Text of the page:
By Ashley Judd
Women die giving life in South Sudan. If a woman does survive childbirth, her vagina — at least as God designed it — may not. Across South Sudan, 60,000 women are currently living with obstetric fistula, a horrible injury involving vaginal and rectal tearing that’s usually sustained during childbirth. That number is considered to be the tip of the iceberg, given the challenges of data collection in a war torn country where 81% of births are not attended by a midwife. The friend I made in a fistula ward at the public hospital in the war-ravaged town of Bentiu developed her fistula, which she lived with for seven years, during nine days of obstructed childbirth, as she labored at home.
Yet some women, with the help of the United Nations Population Fund, are safely delivering their babies and undergoing life changing fistula repair surgeries, in the middle of a complex humanitarian disaster.
I know this first hand, because I helped deliver a baby girl, proudly named Ashley, and I attended a fistula repair surgery in Bentiu.
In my capacity as Goodwill Ambassador for UNFPA, the United Nations sexual and reproductive health agency, I’ve already had some profound experiences in countries such as Jordan, Ukraine, India and Bangladesh. My recent visit to South Sudan was another heart opening and mind bending exploration of the low status of girls and women in parts of the world where gender-based violence is routine and maternal mortality is high. But if we prioritize these women’s well-being, simple and effective programs can change and save lives.
I spent a few days at the Protection of Civilians camp in Bentiu, home to almost 117,000 weary, traumatized souls who have been displaced by the war. Embedded within the UN Peacekeeping mission, I was able to visit the maternity clinic supported by UNFPA, where the night before, skilled midwives safely delivered 10 babies. As I sat with those new mothers and literally hundreds of pregnant women (98.3% of women of reproductive age in South Sudan are not using modern family planning methods), a very pregnant women wobbled in, her water having just broken. To my delight, she welcomed me during her labor, and the midwives made me delivery-ready by wrapping my hair with sterile gauze, putting an apron on me and double-gloving my hands. Participating in this breathtaking (and agonizing) primal rite, it was so clear how a few simple supplies and a trained midwife are utterly indispensable in saving vulnerable women’s lives. After I tied off the umbilical cord (under the expert supervision of the midwives) and presented my new friend with my now-namesake, I held her hand, kissed her forehead and wept.
The next day, after checking on little Ashley and mother one more time, I sat in a ward long with beds brimming with smiling young women. I never smiled as broadly as they did before surgery, but for these gals UNFPA was intervening in their lives in a way that is simply miraculous. Leaking urine and feces, ostracized from their families or even isolating themselves because of the shame of obstetric fistula, surgeons from Uganda and Nigeria flown in by UNFPA are giving these girls and women new lives, and their children healthier mothers who can now care for them. I also visited 190 midwife students at the Juba College of Nursing and Midwifery. When South Sudan became independent in 2011, there were only nine midwives in the country. UNFPA and its partners have now trained 600. This is a fantastic start, but it’s estimated that 6,000 midwives are needed to meet the basic needs of the country as a whole.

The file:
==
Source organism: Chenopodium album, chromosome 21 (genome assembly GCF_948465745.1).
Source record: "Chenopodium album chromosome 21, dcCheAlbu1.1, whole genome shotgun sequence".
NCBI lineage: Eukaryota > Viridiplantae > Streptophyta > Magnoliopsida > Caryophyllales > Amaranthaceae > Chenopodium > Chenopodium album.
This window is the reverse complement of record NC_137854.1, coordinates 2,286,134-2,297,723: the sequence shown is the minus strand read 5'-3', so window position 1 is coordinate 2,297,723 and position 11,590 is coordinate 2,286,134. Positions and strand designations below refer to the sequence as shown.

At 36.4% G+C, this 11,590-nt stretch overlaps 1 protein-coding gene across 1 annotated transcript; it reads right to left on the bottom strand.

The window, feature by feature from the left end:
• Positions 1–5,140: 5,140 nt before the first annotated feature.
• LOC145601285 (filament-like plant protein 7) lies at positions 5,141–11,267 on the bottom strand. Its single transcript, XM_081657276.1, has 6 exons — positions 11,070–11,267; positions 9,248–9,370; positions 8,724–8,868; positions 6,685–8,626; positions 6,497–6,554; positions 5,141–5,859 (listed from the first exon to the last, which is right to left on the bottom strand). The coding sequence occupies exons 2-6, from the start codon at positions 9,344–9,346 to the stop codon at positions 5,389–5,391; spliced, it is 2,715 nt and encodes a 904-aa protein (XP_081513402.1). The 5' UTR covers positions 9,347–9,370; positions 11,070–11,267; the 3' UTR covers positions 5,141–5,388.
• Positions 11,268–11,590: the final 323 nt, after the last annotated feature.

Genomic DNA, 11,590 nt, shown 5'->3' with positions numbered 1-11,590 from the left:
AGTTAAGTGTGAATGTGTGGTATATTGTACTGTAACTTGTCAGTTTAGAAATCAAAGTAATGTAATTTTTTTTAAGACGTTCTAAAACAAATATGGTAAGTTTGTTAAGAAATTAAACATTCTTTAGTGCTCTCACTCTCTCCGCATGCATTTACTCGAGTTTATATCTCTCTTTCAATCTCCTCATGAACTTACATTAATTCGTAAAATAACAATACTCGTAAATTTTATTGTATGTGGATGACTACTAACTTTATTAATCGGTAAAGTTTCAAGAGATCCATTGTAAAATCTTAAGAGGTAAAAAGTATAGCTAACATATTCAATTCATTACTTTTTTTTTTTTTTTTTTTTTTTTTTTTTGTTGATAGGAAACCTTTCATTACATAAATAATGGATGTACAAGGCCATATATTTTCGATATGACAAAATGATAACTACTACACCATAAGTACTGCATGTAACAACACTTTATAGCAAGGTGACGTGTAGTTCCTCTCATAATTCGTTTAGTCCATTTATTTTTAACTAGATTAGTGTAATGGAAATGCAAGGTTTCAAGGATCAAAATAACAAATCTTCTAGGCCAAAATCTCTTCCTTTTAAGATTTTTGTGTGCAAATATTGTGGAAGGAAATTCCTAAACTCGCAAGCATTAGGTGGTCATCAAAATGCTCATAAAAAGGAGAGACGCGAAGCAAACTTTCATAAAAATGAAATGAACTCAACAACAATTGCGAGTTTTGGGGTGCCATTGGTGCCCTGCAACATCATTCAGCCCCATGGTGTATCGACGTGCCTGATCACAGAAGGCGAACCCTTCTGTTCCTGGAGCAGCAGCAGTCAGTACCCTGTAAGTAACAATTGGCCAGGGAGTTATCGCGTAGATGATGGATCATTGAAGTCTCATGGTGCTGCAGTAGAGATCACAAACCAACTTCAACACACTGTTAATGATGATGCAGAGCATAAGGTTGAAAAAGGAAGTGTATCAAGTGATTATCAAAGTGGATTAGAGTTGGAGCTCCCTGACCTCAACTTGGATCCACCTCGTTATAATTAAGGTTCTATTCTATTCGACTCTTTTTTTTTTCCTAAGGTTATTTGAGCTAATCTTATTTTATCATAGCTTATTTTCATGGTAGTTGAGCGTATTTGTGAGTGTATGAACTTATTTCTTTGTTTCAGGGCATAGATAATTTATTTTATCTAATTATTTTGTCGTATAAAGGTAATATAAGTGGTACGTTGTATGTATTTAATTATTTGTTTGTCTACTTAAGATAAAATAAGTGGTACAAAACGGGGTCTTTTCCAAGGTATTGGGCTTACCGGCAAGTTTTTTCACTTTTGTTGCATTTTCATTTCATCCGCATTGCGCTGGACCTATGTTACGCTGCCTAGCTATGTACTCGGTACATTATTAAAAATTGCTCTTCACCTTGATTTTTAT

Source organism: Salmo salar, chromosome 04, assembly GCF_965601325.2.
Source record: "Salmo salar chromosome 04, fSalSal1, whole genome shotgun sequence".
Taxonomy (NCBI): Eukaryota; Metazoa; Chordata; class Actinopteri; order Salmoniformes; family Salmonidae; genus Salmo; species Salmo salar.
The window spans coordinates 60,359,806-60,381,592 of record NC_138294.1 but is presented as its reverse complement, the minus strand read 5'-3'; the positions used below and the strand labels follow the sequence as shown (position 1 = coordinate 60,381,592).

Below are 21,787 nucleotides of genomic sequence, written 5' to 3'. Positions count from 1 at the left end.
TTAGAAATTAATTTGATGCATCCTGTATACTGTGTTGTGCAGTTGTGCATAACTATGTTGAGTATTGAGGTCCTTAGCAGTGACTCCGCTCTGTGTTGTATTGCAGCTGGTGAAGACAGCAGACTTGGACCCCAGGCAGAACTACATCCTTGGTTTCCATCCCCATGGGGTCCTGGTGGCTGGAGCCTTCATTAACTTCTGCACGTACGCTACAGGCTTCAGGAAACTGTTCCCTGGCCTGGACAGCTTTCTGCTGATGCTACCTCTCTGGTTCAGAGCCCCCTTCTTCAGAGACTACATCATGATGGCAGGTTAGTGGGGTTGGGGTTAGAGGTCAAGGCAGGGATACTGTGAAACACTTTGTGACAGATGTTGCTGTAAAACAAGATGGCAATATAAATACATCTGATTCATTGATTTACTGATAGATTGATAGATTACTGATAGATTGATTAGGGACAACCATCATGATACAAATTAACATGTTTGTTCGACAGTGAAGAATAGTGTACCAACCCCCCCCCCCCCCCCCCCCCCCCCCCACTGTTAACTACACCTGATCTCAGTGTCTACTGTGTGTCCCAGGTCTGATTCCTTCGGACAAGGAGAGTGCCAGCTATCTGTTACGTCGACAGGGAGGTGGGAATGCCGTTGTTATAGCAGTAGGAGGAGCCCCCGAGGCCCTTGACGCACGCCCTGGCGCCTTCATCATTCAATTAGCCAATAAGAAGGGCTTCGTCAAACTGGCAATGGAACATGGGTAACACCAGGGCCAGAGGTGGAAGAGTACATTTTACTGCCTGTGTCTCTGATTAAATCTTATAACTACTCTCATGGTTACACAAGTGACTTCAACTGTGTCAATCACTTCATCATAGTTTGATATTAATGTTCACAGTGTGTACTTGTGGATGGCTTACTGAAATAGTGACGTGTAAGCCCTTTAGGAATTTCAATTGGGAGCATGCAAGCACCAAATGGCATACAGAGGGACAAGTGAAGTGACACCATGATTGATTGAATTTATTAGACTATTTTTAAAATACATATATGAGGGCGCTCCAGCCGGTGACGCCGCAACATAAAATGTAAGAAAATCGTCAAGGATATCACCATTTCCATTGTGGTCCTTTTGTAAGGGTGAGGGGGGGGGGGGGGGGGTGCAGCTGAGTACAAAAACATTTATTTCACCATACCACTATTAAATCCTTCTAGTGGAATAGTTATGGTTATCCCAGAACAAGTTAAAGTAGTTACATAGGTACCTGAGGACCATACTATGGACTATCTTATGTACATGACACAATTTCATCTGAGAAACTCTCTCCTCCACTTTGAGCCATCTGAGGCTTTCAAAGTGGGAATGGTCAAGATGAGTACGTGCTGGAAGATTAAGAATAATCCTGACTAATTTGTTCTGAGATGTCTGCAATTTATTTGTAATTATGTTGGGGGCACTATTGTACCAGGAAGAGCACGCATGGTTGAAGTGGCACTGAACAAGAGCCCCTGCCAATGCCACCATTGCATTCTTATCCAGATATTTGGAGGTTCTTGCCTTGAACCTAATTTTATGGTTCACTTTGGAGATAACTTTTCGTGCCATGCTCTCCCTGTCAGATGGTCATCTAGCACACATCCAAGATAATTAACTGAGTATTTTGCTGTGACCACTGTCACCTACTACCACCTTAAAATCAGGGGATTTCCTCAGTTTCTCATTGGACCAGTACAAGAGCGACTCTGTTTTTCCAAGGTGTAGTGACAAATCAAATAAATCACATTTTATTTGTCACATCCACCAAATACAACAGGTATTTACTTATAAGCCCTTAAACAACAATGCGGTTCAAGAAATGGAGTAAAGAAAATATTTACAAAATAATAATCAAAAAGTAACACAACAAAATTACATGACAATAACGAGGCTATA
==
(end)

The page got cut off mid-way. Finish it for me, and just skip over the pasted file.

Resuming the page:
Safe childbirth and fistula repair are only part of UNFPA’s good work that I saw. At a safe space for girls and women within the camp, I heard harrowing tales from war widows and the very elderly about how hard life is, and how with psychosocial support, capacity building and skills training, their emotions and souls are healing. Simple material goods such as sandals, underwear, washable menstrual pads and flashlights (all items included in UNFPA’s Dignity Kits), make daily life safer and more manageable for them.
A drop-in center in the outskirts of Juba for child brides and girls at risk of early marriage yielded stories of teenage girls married to men in their 60s. I heard another story of a child giving birth after going to the toilet (that baby died). Just as powerfully, however, I also learned about their dreams, which were conveyed to me in songs for education and careers. Young Mariam wishes to be a midwife, and in the spirit of our mentoring program within Time’s Up, I took her the next day to the midwife college to be introduced to her future. One girl, Saba, only 10 years old, says she will be a lawyer, and she will help end impunity for child marriage and sexual and gender-based violence. I believe she will, as young people are South Sudan’s hope. Seventy percent of the country’s population is under 30 and UNFPA is committed to helping ensure youth reach adulthood safely and fulfill their potential.
It is one thing to help bring immediate relief to harrowing suffering. It is another altogether to help create a future. I am glad UNFPA does both, by addressing the urgent, persistent, and otherwise neglected sexual and reproductive health needs of girls and women and combating gender-based violence. The women of South Sudan deserve their bodily integrity, sexual autonomy, family planning choices and to be able to stay alive giving birth, to avoid the scourge of fistula and to grow up safely. They really are the change agents who can bring stability and much longed-for peace to the world’s newest country.
Original post TIME
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